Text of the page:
The last couple of years have been busy ones, here in the South. Mississippi finally ratified the 19th Amendment to the U.S. Constitution, giving women the vote. At Billy Bob’s, in Fort Worth, Merle Haggard stood all 5,095 customers to drinks. And in Hardwick, Georgia, Daniel Sargent, 27, a one-legged and legally blind diabetic armed robber, escaped from a state prison by climbing over a 12-foot fence. (He was captured, according to newspaper reports, “within yards” of the institution.)

In the course of a single trip, an Amtrak Miami-to-New York train hit and killed a woman running on the tracks in Georgia, smashed a pickup truck in South Carolina, and plowed into a flatbed truck in North Carolina. Maybe we Southerners ought to move a little faster.

North Carolina is celebrating its 400th anniversary, and Princess Anne came to help. A local paper described the plans for her visit and announced that “In addition, a flotilla of sailing ships from Elizabeth City led by Walter Cronkite will sail into Manteo Harbor that weekend.” Nearby, at New Bern, freshwater fishermen landed a 240-pound bull shark. Some thought the eight-foot-long person-eater had been lured up the Neuse River by increasing salinity; others speculated that he was fleeing Walter Cronkite.

A copy of the Gettysburg Times for Lee’s Birthday 1984 has only now trickled in. (My subscription must have lapsed.) It reports that Mr. Jeffrey Stouffer of Sharpsburg, Maryland, was on trial in Baltimore Federal Court for receiving stolen goods in connection with the theft of an 1861 photograph of Stonewall Jackson, valued at S20,000.

In Dallas, meanwhile, the Gay and Lesbian Student Support Organization at Southern Methodist applied three times for formal recognition to the SMU student senate. Three times, the student senate said no. After the third turndown, the president of SMU was finally heard from: “Organizational recognition,” he said, “is inconsistent with the goals, purpose, philosophy, and religious heritage of a Methodist university.” Does that mean it’s wrong?

Who’d have thought students would be the ones to uphold standards in institutions of higher education? But it’s so. At Washington and Lee, the student government requested that the faculty require students to wear coats and ties to class. (C’mon guys: make it a “non-negotiable demand.” Didn’t you learn anything from the 60’s?) And in Charlottesville, Mr. Jefferson’s university, not to be outdone by W&L in the standard-upholding department, removed the Muzak from its telephone system. Formerly, callers put on hold were subjected to the ear-wash that we have grown all too accustomed to in public places—orchestral arrangements of “Penny Lane,” that sort of thing. A faculty resolution prompted by embarrassment at the thought of long-distance callers being treated to a hundred violins playing “Feelings” did the trick. The assistant vice president in charge of such affairs said some people told him the music was “the most grievous problem to confront the university in 200 years.”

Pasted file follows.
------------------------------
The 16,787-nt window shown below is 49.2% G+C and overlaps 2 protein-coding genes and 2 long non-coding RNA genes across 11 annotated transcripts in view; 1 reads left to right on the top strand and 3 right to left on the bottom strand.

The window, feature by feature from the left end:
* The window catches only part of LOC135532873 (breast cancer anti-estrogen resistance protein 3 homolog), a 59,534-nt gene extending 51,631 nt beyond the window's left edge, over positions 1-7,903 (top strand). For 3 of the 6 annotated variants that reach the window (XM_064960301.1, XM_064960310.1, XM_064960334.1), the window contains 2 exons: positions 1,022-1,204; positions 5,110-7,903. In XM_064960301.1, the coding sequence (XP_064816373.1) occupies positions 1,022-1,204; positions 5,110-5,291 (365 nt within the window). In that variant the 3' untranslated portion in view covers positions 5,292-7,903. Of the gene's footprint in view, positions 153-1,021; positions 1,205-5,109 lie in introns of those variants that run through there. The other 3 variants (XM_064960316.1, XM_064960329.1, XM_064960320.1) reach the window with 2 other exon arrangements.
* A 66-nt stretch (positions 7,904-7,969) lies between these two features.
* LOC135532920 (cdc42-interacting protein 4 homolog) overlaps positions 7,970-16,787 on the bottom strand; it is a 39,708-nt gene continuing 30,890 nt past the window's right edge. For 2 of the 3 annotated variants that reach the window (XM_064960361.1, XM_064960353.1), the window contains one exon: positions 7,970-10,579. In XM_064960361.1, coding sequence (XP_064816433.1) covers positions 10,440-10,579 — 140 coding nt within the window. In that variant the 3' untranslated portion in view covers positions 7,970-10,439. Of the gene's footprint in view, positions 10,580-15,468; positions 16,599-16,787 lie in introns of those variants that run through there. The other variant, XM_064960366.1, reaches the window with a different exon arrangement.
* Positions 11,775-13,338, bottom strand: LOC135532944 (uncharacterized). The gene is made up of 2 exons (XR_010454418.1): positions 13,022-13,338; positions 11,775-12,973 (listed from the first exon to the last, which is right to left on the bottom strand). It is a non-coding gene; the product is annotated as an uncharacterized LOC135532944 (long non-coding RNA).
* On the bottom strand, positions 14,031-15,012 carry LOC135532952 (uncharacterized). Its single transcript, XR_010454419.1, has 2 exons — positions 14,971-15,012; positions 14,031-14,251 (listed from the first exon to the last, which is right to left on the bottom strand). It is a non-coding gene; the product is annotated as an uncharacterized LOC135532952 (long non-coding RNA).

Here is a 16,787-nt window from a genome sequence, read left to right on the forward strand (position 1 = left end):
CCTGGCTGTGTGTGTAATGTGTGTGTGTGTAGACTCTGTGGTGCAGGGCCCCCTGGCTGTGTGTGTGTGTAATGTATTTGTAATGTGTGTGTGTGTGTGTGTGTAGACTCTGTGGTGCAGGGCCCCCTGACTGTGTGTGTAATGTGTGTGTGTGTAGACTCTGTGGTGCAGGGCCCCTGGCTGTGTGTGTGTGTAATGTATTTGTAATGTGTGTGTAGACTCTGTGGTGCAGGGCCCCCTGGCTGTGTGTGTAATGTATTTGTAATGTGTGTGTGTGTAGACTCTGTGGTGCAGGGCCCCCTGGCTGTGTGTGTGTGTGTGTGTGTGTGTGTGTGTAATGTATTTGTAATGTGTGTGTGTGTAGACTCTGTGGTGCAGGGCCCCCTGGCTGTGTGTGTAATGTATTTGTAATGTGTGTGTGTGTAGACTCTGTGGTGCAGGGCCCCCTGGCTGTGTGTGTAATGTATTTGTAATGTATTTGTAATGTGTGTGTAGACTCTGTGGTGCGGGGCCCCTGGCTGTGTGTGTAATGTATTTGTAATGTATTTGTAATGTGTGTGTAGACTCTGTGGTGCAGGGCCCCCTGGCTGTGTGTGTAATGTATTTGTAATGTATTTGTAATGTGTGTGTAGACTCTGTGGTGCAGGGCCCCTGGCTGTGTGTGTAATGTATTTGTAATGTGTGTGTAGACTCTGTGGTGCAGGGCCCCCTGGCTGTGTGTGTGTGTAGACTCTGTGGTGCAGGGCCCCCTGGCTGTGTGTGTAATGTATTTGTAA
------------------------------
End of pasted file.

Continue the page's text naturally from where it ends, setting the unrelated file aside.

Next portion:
Elsewhere in the Atlantic Coast Conference, Clemson got a new basketball coach. When Cliff Ellis left the University of South Alabama, the Tampa Tribune‘s headline was “ELLIS TO LEAVE USA FOR CLEMSON.” Another land-grant school, at the other end of the South, found a new use for cow manure. According to an article in the Daily Texan, while restoring an old building at Texas A&M the Aggies contrived to make new bricks look old by smearing them with the stuff, a process called (the story says) “organic patination.”

As sociologists, street cops, and political bosses know, only carefully controlled lawlessness can keep a system of unworkable laws working. Federal controls on diesel fuel made even less sense in Louisiana than a 55 m.p.h. speed limit in Nevada. When they began to be rigidly enforced after some years of looking the other way, even good Americans were driven to seek Federal aid. Mr. Tee John Mialjevich of Delcambre, president of the Concerned Shrimpers of Louisiana, appeared before the House Subcommittee on Merchant Marine and Fisheries to say: “We need help, now that we can’t buy hot fuel anymore.” A typically out-of-touch Congressman asked him about “hot fuel”: “Is that a special mixture for fishing boats?”

In other political news, 1984 North Carolina gubernatorial candidate Lauch Faircloth (he lost in the Democratic primary) said of his hometown of Clinton that it has the only McDonald’s in the country that serves “McChitiins.” About the same time, Fritz Hollings, whose sense of humor doesn’t entirely’ make up for the disreputable company he keeps, suggested that Southerners aren’t excited by the issues that apparently vex other Americans. When a reporter for the Yankee press asked him how his stand on a nuclear freeze would go down in Alabama, the senator allowed as how most Alabamians thought a nuclear freeze was a popsicle. And the authentic voice of the South was heard once again from Billy Carter’s filling station. Eddy Rogers of the local seed and feed store told the Wall Street Journal that he was going to vote for Gary Hart in the primary because “he’s the only candidate I never heard of until February.”

Maybe Jimmy wasn’t so bad after all. Free-lance smart-mouth John W. Aldridge describes the former President in a recent book as “a redneck peanut farmer from Georgia.” Would that it were so.